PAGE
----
Witchcrafting: Crafts for witches

Corn dolls and smudge sticks


This month I hope to inspire you to plan a craft for Lughnasadh. It’s still a month away, which gives you plenty of time to decide what you want to do and to collect up supplies.

Lughnasadh (also known as Lammas) is the first of the three harvest festivals. Where I live in central Connecticut, corn is in season, making cornhusk dolls an easy choice. There are many directions available online, some of which I tried to follow before getting confident enough to just wing it. So think about following along for a bit, then just doing your own thing.

I can generally make one doll from one ear of corn. I start with fresh husks that are smaller and closest to the ear of corn, a good piece of the “hair” and some fine cord.

Taking a chunk of the hair, I lay it on the wide end of a husk, the dark brown end facing away from the end. I add overlapping layers of husks around the hair. You might try for at least eight or more. I’ve never counted, so I don’t know.

Then, I tie off the bundle as tight as possible less than an inch from the end. (The further from the end you tie it off, the larger the head will be.)

Next, holding the end, I carefully turn back each of the husks. Some will split, but that’s okay. When they’re all turned back, fold them down around the end and tie them off with another piece of cording. Now you will have a head with hair coming out the top. If there was a enough of it, you can fan it, or you can just leave it a cascading ponytail.

I make arms by taking the longest one or two pieces of the outer husks and split them the long way into two or three pieces. Placing them on top of one another, I alternate which way the wide end faces. Determining the mid point, each end gets folded back just a bit past that mark.

Now, divide the corn husks beneath the head roughly in half. Tuck the folded arms up under the head and bring all the husks back together, making another tie below the arms.

That’s it. You’re done.

There are many variations. For one of my dolls, I used a particularly long stem broken off the ear of corn for the arms. To make a corn man, divide the “skirt” into two legs and tie off at the knees and ankles. Some people make the dolls from other dried grains. As a substitute for corn, I would use whatever grasses or grains I could find growing wild.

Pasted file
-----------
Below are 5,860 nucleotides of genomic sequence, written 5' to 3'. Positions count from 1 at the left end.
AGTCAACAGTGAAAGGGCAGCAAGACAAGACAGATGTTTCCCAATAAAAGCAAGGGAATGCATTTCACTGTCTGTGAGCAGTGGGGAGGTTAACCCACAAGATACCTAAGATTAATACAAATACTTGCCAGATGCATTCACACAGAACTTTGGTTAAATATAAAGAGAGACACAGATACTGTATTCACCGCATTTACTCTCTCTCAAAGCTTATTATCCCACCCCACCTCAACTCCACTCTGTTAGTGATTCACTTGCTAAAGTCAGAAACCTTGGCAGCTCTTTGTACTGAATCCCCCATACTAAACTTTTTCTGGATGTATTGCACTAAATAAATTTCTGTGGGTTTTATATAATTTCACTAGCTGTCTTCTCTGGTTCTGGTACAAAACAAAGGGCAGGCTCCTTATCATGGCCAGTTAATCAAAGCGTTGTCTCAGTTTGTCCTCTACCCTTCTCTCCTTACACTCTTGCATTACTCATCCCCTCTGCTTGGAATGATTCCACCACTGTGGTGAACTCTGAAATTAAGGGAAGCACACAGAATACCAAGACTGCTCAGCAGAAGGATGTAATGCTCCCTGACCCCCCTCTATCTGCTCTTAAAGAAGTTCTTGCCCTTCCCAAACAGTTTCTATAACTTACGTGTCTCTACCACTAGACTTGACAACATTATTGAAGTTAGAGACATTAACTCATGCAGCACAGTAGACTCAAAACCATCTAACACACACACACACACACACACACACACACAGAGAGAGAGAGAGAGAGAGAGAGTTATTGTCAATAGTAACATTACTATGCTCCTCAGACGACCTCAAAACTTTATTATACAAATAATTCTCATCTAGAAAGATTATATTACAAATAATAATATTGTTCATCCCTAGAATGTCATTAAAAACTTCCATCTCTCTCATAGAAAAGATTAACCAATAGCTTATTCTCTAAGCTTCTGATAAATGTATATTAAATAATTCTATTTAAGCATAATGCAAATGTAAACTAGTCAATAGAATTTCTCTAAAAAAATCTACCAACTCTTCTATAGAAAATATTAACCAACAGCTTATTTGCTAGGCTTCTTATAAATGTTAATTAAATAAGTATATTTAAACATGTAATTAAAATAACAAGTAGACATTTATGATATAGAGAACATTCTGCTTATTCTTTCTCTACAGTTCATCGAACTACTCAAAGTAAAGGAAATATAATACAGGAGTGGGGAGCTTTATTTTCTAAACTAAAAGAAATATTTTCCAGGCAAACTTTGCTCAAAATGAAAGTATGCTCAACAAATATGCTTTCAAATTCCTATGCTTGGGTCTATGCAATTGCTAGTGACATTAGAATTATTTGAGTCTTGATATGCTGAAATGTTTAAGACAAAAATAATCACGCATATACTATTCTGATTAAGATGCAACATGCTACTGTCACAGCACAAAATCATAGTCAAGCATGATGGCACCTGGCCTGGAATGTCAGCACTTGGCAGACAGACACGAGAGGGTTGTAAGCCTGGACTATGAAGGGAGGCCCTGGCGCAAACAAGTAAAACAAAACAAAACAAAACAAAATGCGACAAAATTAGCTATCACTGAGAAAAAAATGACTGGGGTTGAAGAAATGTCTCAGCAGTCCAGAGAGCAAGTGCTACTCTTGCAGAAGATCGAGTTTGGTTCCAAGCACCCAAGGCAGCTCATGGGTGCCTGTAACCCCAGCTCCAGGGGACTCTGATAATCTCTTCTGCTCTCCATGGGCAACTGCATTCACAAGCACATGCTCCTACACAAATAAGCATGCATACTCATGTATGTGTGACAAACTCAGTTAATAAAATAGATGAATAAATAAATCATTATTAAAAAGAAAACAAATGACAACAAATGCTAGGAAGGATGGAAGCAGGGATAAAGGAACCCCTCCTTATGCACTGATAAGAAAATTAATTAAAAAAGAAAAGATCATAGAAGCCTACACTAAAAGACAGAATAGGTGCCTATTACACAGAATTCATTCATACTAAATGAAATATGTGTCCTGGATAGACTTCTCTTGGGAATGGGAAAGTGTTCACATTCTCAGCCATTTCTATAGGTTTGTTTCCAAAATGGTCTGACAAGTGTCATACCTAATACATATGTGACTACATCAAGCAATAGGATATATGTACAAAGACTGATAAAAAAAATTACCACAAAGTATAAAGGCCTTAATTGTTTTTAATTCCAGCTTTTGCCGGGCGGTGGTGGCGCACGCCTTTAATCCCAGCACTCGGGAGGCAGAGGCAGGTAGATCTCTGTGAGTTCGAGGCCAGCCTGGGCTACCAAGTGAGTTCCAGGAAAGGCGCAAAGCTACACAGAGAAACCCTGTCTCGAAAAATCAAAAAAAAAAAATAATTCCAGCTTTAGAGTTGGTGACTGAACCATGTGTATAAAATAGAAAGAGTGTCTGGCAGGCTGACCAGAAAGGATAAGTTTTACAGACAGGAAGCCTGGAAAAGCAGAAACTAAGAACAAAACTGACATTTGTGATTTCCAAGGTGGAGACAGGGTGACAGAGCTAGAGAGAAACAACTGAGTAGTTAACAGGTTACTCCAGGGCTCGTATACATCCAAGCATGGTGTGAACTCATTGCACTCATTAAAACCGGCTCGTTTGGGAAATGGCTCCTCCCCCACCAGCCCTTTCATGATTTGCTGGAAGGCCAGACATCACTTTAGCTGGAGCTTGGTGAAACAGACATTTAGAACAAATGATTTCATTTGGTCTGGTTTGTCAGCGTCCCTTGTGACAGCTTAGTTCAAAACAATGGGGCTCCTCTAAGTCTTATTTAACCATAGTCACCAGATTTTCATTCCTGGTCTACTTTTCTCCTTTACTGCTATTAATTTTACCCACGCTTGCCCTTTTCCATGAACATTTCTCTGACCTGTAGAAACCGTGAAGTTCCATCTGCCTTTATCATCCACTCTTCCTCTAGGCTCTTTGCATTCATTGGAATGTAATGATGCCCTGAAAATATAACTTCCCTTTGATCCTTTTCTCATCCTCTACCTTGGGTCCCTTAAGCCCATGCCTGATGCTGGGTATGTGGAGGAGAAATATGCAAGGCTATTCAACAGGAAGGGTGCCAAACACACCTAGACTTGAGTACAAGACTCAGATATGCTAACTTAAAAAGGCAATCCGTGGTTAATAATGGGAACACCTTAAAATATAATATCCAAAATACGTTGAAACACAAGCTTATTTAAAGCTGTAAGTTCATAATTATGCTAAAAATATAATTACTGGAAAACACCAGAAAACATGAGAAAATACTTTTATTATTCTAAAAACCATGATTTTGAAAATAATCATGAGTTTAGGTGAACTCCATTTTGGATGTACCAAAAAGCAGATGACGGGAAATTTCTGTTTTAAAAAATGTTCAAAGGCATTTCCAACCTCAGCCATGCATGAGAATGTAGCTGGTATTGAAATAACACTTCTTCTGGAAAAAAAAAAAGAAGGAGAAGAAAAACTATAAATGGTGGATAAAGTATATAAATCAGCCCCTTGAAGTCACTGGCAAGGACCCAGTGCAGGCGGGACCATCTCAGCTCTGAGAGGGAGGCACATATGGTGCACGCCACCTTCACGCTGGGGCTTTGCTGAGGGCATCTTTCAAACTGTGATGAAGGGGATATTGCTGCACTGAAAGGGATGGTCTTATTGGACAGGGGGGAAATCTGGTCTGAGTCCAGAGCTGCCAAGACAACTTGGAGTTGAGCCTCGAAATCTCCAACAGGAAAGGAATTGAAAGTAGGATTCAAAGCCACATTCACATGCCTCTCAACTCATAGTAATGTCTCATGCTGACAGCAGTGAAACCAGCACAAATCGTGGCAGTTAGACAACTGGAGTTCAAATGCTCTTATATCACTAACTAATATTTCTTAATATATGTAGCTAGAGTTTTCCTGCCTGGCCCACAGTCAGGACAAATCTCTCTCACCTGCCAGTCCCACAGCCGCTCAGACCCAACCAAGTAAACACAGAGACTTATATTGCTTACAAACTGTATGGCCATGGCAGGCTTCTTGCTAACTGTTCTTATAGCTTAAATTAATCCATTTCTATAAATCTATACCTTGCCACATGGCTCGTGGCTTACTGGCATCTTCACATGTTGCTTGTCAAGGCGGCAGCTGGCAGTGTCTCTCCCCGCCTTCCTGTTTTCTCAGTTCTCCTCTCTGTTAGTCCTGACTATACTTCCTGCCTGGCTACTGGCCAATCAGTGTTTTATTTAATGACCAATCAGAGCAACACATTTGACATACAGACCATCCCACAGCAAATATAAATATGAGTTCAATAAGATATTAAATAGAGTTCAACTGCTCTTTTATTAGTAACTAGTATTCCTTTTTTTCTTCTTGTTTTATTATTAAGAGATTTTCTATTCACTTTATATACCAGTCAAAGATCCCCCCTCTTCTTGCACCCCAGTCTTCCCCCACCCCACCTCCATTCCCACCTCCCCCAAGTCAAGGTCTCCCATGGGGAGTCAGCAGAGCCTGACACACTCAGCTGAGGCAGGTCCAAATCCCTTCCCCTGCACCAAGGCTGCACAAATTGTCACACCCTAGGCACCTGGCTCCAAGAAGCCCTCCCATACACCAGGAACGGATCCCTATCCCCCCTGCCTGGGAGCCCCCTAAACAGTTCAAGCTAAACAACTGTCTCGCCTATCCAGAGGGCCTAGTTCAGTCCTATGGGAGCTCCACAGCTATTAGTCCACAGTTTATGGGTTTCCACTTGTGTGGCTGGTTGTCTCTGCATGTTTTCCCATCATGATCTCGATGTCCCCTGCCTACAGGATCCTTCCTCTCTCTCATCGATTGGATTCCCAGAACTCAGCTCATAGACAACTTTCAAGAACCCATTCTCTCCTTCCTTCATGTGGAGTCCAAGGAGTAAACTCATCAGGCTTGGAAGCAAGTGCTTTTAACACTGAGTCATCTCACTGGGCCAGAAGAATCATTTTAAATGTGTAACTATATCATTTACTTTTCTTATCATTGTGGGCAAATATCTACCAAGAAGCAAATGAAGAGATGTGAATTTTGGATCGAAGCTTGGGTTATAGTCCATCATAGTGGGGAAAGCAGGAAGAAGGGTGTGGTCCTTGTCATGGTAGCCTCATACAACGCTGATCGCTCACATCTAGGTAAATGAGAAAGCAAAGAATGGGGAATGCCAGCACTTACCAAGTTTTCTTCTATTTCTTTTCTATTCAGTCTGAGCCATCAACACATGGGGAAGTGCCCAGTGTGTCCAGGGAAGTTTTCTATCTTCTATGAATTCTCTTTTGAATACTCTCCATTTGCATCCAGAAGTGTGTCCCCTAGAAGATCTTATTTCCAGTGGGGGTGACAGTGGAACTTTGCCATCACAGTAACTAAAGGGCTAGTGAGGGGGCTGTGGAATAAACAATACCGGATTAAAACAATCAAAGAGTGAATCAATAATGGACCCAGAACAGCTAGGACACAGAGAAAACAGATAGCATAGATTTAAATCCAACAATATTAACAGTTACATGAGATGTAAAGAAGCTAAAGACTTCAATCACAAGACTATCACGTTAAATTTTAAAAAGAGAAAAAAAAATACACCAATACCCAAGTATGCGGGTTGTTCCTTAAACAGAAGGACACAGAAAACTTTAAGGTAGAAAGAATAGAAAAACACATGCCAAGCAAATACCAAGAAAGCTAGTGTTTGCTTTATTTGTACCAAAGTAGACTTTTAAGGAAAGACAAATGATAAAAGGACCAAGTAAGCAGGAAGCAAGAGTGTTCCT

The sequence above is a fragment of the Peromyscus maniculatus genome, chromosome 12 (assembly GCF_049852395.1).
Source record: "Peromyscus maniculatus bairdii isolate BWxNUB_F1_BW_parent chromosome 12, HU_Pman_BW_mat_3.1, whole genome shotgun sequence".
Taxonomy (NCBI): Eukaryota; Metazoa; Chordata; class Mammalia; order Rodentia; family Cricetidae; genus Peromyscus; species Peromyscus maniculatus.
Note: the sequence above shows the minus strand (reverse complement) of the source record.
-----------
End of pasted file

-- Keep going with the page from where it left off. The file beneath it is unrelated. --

Depending on my ritual, my dolls have been placed on the altar as decorations, used to represent the Corn Mother and then burned the next time the wheel turned again to Lughnasadh, or they have been made to represent myself and what I was thankful for at the first harvest and then offered to the fire.

Smudge Sticks

There are things to harvest the beginning of August besides corn. For that reason, you may want to gather up plants and herbs to make your own smudge sticks.
Choose a sunny, dry day. Using scissors or clippers, cut plants to an equal length, such as five inches. You can use plants such as white sage (not garden sage), mugwort, rosemary, pennyroyal, lavender, sweetgrass, cedar, thyme, balsam, hemlock pine, juniper, mint or lemon balm – or a combination of a few.
Know that some herbs, even culinary herbs, give off a toxic odor when burned. Be sure to research and test a small amount of dried substance outdoors before including it in your bundle.

Group several branches with the cut ends together. Take a piece of thin, cotton string (or separate out three strands of cotton embroidery floss) two and a half times as long as the plant material and, leaving a couple of inches hanging free, tightly wrap it around the stems close to the end. Continue wrapping down the bundle, then back up, so that the sting creates a criss-cross pattern. Use as little string as possible – just enough to hold it together. Wrap tightly because the bundle will shrink as it dries, but no so tightly that the string cuts into the leaves. Tie off the ends. You can hang to dry, or place them in a dark place where there is good air circulation. Putting them on a screen or grate above a solid surface, allows air to circulate.

They can be burned when they are dried completely; this can take three weeks or more. The thicker you make it, the longer it takes to dry, but the slower it will burn. To use, hold the end and light, being careful for any flyaway pieces. Allow the stick to burn a few seconds, then blow out the flame and allow it to smolder. To put it out, crush the smoldering end or rub it into sand.

I hope you’ll post a picture of what you were inspired to make.